In the of January, 1755, under the command of Major-General Braddock, the 44th, along with the 48th Regiment, sailed from Cork for Virginia. As part of the plan to engage the French in America, Braddock's force was to attack the Fort du Quesne, on the Ohio, Pennsylvania. The army had to cross the Allegany mountains. The journey was long and hard, as much of it was through unmapped, road-less country. The men frequently had to cut their own path over steep inclines, rocky ground and contend with rivers and torrents. They also had no support from the local province. After arriving at Fort Cumberland, Braddock was informed that the French were apparently to be reinforced. With this news, he decided to force march the army to meet the French. Despite protests from the likes of Colonel Sir Peter Halkett of the 44th, Braddock camped his force within ten miles of the fort, over forty miles from any reserve and support. Even though they were now perilously exposed to the risk of ambush, Braddock also ignored advise to use Indian scouts and to proceed cautiously. Braddock marched on blindly. On the 9th of July, Braddock's army was hit by fire from the front and flank. The advanced guard, comprising of the Grenadier company of the 44th led by Brevet Lieutenant-Colonel the Honourable Thomas Gage, took the main brunt of the first volley. From one hundred Grenadiers, all but twenty-two men still stood. In the confusion caused by the thick smoke from the shooting and the total surprise of the attack, eleven more men fell, some to their own comrades guns. Three more Grenadiers later died of their wounds. Braddock's incompetence continued as he ordered a holding action, rather than a retreat. The Major-General was too shot, in the leg, and was carried from the battle field by Lieutenant-Colonel the Honourable Thomas Gage of the 44th. Braddock died four days later. Throughout this action, of Braddock's aides, Colonel Washington was the only one to remain unscathed despite having two horses shot from under him and four bullets pass through his coat. It fell to Colonel Washington to withdraw the remaining men from the action to safety, which he did so with calm professionalism. Braddock's army lost seven hundred men, including Colonel Sir Peter Halkett, Bart., The regiment also lost Captains Charles Tatton and Henry Bromley, Captain-Lieutenant Richard Gethin; and Lieutenants James Allen and Robert Townsend. The Colonel's own son, Lieutenant James Halkett, also of the the 44th, was killed.
In the August of 1758, now with Major-General James Abercromby for the Colonel, the 44th was to relieve Oswego, on Lake Ontario, which had been taken by the French. Before they arrived, the French destroyed the fort and reinforced the army at Ticonderoga. The 44th then joined the 27th, 42nd, 46th and 55th Regiments to assail the French at Fort Ticonderoga. Whilst on route, the British came across and detachment of French. For a few losses, the British killed three hundred French and took one hundred and forty-eight prisoners. Arriving in the area, the 44th, along with six companies of the Royal Americans, took possession of the Saw-Mill, which was about two miles from the fort. The French, however managed to destroy the mill and bridge across the river. The next day, Abercromby decided to proceed to take the fort with haste, due to rumours of impending large French reinforcements. Also, due to the nature of the terrain, it was very difficult to bring up artillery, so Abercromby decide not to wait for that either. After four hours of fighting and without removing the French, the British lost five hundred and fifty-one men, with another one thousand and fifty-six wounded. No figures are given for individual regiments, but the 44th lost Ensign William Frasier in the fight. Ticonderoga would not fall until the next year during a major assault on all French positions in Canada.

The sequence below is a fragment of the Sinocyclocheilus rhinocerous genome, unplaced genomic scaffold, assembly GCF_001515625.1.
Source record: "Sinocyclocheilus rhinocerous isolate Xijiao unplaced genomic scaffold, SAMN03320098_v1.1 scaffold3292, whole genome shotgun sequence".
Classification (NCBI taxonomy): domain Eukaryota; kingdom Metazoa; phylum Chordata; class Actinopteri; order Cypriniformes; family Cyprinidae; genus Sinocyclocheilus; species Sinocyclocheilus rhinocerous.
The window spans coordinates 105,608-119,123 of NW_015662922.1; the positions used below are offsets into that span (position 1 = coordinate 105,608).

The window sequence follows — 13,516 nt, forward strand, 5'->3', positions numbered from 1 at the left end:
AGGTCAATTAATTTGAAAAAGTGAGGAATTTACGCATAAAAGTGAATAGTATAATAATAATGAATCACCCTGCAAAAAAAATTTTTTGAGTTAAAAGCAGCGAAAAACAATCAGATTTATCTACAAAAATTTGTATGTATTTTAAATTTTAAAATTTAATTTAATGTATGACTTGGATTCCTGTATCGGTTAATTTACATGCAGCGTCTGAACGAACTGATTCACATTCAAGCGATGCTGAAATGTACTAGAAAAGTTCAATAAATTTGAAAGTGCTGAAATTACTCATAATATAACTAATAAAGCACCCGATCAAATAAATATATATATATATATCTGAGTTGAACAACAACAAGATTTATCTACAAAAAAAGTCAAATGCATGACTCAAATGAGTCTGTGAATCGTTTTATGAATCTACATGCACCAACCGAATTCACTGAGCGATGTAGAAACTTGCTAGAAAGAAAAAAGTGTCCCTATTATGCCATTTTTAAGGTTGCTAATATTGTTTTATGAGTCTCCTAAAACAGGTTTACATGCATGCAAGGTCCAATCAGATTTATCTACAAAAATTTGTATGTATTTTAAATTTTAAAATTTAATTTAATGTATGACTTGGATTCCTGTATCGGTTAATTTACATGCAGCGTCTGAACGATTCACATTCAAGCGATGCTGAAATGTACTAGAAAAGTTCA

In 1759, as part of the operation to push the French from Canada, the 44th were assigned to the force against Fort Niagara. Under Brigadier-General John Prideaux of the 55th, a portion of the assemble army included the New York provincials and forces from several Indian nations was commanded by Sir William Johnson. The 44th was attached to this force. The action commenced mid-July of that year. On the 20th of July, Brigadier-General John Prideaux was killed in an accident. The command was taken up by Sir William Johnson. In the ensuing action, the 44th under the command of Major John Beckwith were posted to the trenches to esnure that should the French attempt to break out, they would be met. After fierce fighting, the French finally surrendered the fort on the 25th of July.
The 44th's last action was in the May of 1760. Under Lieutenant-General Amhert, a large force was assembled at Oswego. The 44th regiment formed part of the rear-guard for the attack on Fort Levi, which surrendered on the 25th of August. The army promptly moved on to surround Montreal. The French Governor-General, the Marquis de Vandreuil was compelled to surrender the garrison on the 8th of September, 1760. Canada was now completely under British rule.
From 1761, the regiment's companies were engaged in guard duties in various locations, which the regiment being reassembled in 1765 at Quebec. There, the regiment embarked for Ireland, where it was to remain for the next ten years.
Text and pictures taken from http://44th.webs.com/history.html